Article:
This combination of Reiki and architecture led me to articulate the guiding mission of my work, which is to treat homes as living, evolving spaces, rather than as historic house museums, no matter how old they might be. I studied and practiced space clearing, which can be defined as clearing and raising the subtle energy of a space, and after about a decade of that, decided a new approach was needed: to focus on what the client WANTS to bring in, rather than what they want to get rid of.
I’ve found this is a much faster, easier and more fun, lasting and effective way to raise the energy of a space. People often come to me for this combination of skills, even if they’re not consciously aware of it — sometimes it is simply that they’ve heard about the results of my work and that the spaces feel good. And that’s what THEY want for their own homes: spaces that feel good.
So what kind of issues do architecture clients bring to the drawing table, when we first sit down together? Sometimes — usually — they can’t articulate what feels the way it does, or what needs to be done about it, just that they know something is off.
Here are the top three that come to me in my work:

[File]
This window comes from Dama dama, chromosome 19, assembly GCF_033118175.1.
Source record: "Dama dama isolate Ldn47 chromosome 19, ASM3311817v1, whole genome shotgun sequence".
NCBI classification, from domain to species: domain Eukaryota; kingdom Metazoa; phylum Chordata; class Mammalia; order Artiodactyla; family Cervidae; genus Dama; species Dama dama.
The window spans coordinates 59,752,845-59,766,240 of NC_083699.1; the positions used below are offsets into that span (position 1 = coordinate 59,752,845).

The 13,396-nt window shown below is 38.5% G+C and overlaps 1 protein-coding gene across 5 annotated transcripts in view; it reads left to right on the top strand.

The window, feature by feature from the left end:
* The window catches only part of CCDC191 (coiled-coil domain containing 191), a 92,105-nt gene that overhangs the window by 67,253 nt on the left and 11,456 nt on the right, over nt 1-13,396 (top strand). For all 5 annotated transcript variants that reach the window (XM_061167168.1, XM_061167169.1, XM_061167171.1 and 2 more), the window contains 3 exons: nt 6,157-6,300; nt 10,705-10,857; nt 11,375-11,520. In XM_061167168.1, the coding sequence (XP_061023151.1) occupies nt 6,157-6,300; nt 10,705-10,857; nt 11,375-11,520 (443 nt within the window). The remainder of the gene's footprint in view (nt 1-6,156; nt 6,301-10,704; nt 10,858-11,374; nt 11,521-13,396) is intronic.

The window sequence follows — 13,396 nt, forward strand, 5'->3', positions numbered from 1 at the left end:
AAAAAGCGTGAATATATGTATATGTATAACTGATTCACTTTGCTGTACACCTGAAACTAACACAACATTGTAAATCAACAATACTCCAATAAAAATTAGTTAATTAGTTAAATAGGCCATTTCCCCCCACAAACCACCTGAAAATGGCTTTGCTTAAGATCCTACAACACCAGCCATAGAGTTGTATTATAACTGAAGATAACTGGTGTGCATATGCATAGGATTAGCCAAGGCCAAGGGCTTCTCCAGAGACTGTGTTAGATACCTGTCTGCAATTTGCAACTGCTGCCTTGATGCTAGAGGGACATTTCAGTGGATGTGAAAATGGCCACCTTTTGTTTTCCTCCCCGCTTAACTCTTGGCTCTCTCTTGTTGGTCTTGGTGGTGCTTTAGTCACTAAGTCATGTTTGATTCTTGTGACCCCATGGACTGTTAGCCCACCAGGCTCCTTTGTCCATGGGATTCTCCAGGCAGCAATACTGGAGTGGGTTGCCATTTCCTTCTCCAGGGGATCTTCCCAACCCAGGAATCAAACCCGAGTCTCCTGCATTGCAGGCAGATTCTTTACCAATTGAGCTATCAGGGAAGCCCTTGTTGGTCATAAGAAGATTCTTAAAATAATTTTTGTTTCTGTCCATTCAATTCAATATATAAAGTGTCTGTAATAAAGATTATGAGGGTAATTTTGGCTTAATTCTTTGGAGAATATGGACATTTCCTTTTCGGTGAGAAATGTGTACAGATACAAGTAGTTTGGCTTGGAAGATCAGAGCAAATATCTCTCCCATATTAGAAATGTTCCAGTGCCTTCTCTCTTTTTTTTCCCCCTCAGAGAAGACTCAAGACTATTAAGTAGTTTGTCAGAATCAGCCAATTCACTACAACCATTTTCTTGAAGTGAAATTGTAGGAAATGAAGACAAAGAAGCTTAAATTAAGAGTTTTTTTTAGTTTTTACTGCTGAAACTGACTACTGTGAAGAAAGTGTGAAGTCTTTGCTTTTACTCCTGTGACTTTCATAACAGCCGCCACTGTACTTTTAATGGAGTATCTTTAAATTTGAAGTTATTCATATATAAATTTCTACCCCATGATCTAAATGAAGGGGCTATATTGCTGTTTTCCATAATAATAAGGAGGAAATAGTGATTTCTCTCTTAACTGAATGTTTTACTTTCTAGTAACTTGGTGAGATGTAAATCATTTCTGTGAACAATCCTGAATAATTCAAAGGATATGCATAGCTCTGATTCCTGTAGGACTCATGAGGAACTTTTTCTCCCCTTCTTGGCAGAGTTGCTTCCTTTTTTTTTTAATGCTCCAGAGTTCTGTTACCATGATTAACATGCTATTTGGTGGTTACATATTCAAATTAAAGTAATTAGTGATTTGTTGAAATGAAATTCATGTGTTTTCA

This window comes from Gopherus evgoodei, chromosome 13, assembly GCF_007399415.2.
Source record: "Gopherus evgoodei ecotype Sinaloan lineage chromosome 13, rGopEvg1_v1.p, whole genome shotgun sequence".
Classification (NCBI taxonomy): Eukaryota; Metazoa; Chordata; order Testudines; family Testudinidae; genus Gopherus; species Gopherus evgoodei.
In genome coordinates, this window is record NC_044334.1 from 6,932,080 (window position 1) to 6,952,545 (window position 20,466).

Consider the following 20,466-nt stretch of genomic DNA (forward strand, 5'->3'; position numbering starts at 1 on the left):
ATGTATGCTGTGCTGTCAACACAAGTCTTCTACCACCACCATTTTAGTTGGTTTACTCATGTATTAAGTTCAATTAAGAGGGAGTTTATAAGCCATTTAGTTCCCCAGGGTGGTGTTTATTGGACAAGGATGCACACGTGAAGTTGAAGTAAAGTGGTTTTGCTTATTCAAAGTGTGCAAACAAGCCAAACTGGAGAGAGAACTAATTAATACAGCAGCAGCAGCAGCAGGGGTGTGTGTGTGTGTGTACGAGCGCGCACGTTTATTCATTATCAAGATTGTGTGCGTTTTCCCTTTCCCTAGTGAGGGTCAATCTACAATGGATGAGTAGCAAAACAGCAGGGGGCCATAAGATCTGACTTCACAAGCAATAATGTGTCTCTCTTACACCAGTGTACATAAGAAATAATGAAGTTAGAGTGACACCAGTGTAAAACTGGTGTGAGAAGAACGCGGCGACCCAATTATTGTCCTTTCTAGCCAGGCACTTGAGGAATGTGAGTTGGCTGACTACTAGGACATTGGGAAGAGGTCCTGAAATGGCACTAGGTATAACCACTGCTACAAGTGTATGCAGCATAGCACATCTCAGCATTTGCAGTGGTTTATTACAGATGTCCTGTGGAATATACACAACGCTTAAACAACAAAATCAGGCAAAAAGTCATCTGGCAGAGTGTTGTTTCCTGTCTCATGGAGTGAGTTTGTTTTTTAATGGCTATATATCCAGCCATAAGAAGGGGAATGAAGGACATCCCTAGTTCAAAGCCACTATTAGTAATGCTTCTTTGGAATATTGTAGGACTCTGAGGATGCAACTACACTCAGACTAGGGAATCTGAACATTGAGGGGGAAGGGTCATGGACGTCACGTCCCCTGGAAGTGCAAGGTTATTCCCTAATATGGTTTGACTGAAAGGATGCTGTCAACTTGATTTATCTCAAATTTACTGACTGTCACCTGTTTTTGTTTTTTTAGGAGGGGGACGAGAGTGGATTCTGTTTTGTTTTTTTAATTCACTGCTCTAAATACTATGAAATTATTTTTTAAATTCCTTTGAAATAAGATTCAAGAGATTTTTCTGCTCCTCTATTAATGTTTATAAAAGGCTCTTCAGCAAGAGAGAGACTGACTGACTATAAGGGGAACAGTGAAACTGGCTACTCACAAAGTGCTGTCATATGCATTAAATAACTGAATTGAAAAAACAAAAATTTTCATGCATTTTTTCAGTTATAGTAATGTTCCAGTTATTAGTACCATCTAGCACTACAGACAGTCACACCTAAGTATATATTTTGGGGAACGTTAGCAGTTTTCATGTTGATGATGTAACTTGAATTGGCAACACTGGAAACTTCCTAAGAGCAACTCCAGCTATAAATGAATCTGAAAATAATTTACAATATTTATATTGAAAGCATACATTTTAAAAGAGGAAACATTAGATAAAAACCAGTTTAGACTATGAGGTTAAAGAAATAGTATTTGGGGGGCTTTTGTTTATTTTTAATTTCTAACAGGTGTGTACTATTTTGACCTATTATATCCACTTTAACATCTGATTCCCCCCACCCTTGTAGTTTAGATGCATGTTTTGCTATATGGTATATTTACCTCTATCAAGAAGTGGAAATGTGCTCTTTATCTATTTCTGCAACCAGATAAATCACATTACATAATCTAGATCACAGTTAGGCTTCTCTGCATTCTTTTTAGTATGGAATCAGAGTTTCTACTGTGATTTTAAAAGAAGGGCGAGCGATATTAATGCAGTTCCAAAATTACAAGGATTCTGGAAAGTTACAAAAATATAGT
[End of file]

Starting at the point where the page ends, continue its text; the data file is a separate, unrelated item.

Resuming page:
1. We need to renovate or add on or move, because we have too much stuff — how do we decide?
2. My house literally seems to be shifting, coming apart — what’s going on?
3. I really love this part of my house but I can’t stand this other part, and how do I reconcile that?
And there are many others that come up. Does anyone have other issues that they’re facing in their own homes, and that you’d like me to address?
What I want you to know is that there are many options within home renovation help to answer these questions. The key options I’m going to focus on here revolve around the idea of focusing on forward momentum of a positive experience, rather than focusing on the past, even if you’re in a historic home that you want to honor. So those top three options are:
1. to refresh;
2. to reconfigure;
3. to add on.
EXAMPLES OF MY PROJECTS IN NORTHERN NEW JERSEY